go back and talk to the manager and explain to him the situation. it really all depends on what the contract specifys. maybe the maitenance guys are trying to get you to do thier jobs so they can kick back and watch you work? talk to the manager and see what he says, if he wants it perfect ,then adjust your price.
    just a thought

    JD PLOWER PlowSite.com Veteran
    Messages: 751

    Try and explain to them (just as you did here) what is covered in the contract and what isn't. It has been my experience that if they're expectations are very different then yours, you might not keep this contract. If you feel they did not make their expectations clear to you, tell them that, politley but firmly.

    If you restructure the pricing can you service them the way they expect?
  4. chtucker

    chtucker Senior Member
    Messages: 618

    I would be happy to do it their way. I figure an extra hour each time I do it. So hoping that this weekend was an unusual occurence, It is the biggest storm I have seen in 6 winters here I think I could do it their way for another 800 a month. Some of these lots are really narrow, barely two cars wide (Not two 1 tons)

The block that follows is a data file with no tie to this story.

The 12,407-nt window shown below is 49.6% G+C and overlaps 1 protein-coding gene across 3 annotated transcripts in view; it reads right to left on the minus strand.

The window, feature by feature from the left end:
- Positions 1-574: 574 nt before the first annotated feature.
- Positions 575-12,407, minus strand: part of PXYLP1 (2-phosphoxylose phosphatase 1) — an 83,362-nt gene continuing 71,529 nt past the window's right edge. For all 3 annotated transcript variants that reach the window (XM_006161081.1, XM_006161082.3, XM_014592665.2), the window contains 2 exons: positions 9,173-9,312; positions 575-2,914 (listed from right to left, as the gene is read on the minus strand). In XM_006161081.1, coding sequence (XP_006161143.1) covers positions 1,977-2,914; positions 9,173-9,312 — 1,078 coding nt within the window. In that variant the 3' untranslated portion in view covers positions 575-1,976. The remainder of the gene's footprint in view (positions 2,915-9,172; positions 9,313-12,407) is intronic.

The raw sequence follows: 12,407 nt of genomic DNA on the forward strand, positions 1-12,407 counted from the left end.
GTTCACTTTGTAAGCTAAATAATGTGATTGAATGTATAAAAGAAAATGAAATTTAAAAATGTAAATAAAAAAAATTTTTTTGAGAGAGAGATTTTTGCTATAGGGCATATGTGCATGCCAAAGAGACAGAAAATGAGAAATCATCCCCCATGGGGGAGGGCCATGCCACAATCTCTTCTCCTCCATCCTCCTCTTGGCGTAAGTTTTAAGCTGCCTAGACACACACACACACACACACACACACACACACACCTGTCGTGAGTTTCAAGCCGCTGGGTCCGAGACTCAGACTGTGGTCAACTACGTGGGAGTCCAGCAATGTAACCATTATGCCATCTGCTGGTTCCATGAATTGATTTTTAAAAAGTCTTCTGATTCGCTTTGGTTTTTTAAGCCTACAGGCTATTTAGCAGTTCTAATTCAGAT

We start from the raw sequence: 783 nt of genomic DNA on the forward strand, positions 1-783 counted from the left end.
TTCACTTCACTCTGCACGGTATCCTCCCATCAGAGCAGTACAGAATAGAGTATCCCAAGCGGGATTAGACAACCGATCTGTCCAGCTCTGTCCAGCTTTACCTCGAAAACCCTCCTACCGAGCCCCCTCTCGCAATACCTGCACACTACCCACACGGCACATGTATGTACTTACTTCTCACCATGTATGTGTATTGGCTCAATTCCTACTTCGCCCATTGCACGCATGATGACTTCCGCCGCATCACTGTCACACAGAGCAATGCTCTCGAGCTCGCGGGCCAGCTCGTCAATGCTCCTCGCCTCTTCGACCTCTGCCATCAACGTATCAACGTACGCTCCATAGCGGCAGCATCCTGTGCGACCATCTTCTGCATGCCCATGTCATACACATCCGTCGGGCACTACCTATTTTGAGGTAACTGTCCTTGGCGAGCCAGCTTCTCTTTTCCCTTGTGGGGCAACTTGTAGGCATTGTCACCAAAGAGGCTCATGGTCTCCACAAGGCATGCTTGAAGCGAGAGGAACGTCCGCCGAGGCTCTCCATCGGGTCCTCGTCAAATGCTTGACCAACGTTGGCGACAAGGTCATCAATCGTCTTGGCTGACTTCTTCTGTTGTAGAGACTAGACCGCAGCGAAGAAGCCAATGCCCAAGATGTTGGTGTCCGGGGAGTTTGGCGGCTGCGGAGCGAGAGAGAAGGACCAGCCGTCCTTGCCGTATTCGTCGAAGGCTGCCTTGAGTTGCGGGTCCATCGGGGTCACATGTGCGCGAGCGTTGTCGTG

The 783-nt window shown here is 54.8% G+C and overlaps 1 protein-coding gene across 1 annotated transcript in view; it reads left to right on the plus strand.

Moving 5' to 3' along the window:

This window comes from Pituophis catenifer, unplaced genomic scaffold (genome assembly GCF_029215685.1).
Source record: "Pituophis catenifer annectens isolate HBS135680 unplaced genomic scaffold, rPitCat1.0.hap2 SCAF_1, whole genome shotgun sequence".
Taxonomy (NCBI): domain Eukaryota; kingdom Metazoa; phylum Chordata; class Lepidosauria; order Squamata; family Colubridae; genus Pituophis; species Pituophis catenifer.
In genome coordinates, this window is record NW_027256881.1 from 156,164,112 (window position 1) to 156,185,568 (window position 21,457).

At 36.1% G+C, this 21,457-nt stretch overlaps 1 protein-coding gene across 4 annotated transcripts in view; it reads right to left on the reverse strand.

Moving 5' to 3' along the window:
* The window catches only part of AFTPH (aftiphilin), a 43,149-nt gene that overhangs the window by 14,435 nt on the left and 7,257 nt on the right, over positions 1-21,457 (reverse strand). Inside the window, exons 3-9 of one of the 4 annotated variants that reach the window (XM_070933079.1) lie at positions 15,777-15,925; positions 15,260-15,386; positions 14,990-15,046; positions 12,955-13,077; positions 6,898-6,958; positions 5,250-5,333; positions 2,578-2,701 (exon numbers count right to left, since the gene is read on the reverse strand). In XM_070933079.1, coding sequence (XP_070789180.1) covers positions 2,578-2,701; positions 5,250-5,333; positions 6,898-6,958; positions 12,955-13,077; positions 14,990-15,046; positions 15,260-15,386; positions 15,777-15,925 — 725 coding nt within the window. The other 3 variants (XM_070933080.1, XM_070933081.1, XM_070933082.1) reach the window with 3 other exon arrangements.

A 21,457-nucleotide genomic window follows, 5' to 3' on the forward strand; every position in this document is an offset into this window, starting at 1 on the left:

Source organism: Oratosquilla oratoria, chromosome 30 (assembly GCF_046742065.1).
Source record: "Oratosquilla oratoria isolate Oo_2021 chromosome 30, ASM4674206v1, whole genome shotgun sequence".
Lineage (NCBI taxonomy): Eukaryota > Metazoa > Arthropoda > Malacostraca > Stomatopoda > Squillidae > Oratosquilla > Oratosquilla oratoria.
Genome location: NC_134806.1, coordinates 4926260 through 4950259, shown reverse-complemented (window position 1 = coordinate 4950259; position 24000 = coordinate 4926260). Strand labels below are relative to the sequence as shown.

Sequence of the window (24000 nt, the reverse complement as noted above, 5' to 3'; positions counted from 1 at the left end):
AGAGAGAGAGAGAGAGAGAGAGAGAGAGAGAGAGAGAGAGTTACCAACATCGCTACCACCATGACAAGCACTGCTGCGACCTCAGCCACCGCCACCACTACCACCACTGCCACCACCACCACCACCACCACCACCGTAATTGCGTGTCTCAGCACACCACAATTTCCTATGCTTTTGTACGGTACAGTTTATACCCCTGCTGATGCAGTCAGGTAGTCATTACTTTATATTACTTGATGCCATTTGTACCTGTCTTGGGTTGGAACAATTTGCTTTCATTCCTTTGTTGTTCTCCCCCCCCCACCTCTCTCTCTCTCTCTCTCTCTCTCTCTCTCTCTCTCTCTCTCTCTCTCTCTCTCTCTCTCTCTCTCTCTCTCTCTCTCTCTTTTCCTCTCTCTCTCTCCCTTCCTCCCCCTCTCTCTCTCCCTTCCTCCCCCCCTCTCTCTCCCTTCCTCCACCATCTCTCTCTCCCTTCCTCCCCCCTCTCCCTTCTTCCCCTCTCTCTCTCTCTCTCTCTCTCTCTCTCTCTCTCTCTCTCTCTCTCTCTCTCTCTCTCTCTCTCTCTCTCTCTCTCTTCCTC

No one discussed methods when I talked to the office people. They also have a little CJ-5 with a 6' plow that they use for sidewalks, I would be willing to bet that they used that to back drag to the f-250 in the past.

    In talking to them they were VERY price conscious and I won they over with the ability to come in with a skid steer.

    I don't know what those maintanence guys are thinking, but I had a real tough time trying to back drag 2 to 2.5 feet of snow that was left in the parking spots after the cars left. They laughed at me for doing it with skid steer.


    Keep you replies comin.
  5. Snoworks

    Snoworks Senior Member
    Messages: 466

    Remember your the professional, you have to set the guidliness when it comes to snowplowing, and snowplowing techniques! I would do as JD Plower said, if the results are negative after the meeting, it is probably best to not due buisness with them again. Chalk it up to a lerning experence this year, bite the bullet, and finish the remaining seasonal contract to term.

  6. Mick

    Mick PlowSite.com Veteran
    from Maine
    Messages: 5,546

    Too many hands in the pot! Apparently, you contracted through the complex manager. If the on-site maintenance people have a gripe, they need to contact the complex manager. Each have different agendas and you'll only drive yourself foolish trying to please everybody.
  7. digger242j

    digger242j Senior Member
    Messages: 672

    Yep, sounds like a case of sour gripes to me...

    (Sorry, I couldn't resist the play on words...) :D
  8. digger242j

    digger242j Senior Member
    Messages: 672